OK, I’m not going to write a big narrative on what I think first; instead I am inviting a discussion on this:
This economic downturn, with all of the bankruptcies and business makeovers it is bringing could be really good for a place like Cenla from an economic development standpoint.
Because as companies like Chrysler and GM and any number of firms look to emerge from this mess (which is really the cumulative effects of bad government policies, bad business policies, and an overall lack of innovation), they will want to be leaner, more efficient operations.
What that means (we’ll use GM for example) is that they may consider shutting down some of their older inefficient factories and assembly plants and replace them with smaller, more efficient facilities.
For a company like GM, they could build a new facility here considerably cheaper than they could in Michigan. They could hire workers more cheaply (and still pay much higher than prevailing wages here). Their executives and managers could build really nice houses here for a fraction of what they could elsewhere. Utilities are cheaper here. Supplemental products and services are cheaper here.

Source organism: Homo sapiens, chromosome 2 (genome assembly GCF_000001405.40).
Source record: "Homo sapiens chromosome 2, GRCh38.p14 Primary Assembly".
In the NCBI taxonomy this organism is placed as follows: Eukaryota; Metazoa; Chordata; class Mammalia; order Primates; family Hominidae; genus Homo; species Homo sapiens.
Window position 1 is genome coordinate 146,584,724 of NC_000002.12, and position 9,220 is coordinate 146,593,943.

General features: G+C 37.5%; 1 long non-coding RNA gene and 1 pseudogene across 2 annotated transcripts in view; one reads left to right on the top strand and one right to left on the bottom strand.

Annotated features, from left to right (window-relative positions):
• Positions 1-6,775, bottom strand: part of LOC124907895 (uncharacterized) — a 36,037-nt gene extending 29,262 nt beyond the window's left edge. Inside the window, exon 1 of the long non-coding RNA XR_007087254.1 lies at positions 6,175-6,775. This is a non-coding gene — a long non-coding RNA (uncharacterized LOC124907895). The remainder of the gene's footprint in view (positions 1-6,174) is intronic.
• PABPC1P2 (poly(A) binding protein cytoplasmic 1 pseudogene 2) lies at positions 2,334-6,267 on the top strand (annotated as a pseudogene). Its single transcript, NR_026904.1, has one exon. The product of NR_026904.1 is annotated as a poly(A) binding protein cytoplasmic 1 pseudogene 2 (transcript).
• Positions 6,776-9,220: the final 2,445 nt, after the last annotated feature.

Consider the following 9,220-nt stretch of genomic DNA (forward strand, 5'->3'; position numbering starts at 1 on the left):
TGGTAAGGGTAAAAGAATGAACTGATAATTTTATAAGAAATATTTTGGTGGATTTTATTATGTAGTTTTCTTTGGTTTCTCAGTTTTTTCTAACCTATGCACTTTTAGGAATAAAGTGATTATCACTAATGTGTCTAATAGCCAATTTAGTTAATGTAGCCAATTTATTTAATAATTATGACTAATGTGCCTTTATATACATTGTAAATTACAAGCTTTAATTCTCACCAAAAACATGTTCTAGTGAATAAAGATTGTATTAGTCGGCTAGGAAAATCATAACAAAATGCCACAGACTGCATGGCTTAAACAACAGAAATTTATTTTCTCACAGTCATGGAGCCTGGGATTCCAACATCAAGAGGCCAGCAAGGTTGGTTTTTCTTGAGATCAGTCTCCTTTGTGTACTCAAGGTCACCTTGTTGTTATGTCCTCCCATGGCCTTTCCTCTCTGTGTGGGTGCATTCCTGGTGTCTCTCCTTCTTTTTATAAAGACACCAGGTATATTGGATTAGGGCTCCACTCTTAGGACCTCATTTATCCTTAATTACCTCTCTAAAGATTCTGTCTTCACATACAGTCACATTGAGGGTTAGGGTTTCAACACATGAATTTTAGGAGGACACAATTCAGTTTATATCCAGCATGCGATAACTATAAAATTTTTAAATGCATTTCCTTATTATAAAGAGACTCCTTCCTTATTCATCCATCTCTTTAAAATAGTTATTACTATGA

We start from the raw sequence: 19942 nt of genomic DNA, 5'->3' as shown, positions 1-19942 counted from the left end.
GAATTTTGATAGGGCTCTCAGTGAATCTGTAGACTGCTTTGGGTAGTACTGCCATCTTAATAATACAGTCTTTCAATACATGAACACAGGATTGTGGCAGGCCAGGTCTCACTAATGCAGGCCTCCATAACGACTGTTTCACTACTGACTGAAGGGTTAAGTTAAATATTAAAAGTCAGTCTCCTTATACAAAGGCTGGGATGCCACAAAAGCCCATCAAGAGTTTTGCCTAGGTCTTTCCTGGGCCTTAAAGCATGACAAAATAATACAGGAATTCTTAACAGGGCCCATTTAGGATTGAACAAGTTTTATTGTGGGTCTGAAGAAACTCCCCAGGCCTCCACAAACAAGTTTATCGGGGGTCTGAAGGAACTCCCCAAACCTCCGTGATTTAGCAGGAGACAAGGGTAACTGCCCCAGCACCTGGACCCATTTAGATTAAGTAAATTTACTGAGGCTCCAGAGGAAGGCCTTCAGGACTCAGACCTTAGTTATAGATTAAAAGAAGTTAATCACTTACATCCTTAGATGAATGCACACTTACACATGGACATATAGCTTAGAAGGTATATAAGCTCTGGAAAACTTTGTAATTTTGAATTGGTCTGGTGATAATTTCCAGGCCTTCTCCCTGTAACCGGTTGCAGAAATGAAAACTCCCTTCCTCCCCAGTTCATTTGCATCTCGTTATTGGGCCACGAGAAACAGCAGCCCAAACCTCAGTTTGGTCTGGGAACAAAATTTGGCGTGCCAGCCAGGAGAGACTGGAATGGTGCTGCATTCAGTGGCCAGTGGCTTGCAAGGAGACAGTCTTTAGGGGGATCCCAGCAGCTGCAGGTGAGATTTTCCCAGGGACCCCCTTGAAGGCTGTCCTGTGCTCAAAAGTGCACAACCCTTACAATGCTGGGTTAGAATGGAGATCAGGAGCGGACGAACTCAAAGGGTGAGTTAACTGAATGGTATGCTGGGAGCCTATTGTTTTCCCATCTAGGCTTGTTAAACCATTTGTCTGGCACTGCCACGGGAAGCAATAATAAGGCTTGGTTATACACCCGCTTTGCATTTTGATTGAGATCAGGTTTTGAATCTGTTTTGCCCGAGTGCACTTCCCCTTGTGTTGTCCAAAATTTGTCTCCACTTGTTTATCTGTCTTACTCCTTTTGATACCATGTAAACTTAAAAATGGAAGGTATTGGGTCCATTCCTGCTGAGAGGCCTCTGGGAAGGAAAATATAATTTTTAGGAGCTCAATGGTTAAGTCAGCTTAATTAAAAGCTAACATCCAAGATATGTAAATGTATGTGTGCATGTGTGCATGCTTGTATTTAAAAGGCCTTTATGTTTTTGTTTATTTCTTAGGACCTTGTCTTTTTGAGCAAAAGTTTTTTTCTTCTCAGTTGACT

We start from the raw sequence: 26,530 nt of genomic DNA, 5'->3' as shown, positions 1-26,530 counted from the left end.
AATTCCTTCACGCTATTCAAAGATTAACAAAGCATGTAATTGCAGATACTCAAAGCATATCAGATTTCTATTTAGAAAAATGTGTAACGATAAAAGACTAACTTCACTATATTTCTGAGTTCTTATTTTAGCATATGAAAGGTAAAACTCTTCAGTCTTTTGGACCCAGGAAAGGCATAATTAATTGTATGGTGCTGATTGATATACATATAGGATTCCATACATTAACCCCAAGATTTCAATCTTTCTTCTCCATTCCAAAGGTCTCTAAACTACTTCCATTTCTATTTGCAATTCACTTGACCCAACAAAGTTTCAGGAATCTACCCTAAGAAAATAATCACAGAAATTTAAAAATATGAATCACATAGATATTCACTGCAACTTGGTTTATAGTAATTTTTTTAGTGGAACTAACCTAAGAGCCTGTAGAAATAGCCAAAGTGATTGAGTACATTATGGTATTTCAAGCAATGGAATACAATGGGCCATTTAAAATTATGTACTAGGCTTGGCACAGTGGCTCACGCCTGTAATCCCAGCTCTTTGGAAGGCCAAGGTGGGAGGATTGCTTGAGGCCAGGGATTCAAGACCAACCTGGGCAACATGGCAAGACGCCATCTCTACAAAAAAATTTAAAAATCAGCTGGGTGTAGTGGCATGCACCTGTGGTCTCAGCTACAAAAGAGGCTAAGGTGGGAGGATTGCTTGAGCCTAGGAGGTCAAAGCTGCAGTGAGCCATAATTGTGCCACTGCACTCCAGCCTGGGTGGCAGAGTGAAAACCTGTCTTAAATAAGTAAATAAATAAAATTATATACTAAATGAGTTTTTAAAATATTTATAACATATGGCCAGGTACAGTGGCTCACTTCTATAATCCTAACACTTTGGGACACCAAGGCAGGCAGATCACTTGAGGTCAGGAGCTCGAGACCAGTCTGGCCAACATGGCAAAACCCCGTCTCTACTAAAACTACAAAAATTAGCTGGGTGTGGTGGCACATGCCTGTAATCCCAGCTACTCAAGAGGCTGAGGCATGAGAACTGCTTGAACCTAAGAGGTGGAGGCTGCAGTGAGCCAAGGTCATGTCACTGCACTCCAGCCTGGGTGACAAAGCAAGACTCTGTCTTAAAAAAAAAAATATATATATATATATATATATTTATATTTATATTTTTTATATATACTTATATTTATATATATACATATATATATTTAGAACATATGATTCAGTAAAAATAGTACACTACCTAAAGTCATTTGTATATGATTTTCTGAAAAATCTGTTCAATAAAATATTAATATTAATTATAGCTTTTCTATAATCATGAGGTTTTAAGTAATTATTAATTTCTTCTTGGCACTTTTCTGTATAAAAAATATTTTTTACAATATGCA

We have an ample transportation system. And I believe we have multiple Free Trade Zones, which means they can import and assemble foreign components without having to clear customs.
Not that I am a fan of the whole race to the bottom concept, but when these big businesses do reorganize and streamline, why not try to get them to do it here?
Even when you consider a company like Microsoft: They have white collar workers. Yet they could pay those workers half the wages they pay them in California here, and those workers would be able to still have a higher quality of life and more expendable income, simply because the cost of living and the cost of doing business in Cenla is so much cheaper than in Silicon Valley.
So, can we actually position our region to be proactive in a time when businesses are looking to remake they ways they operate?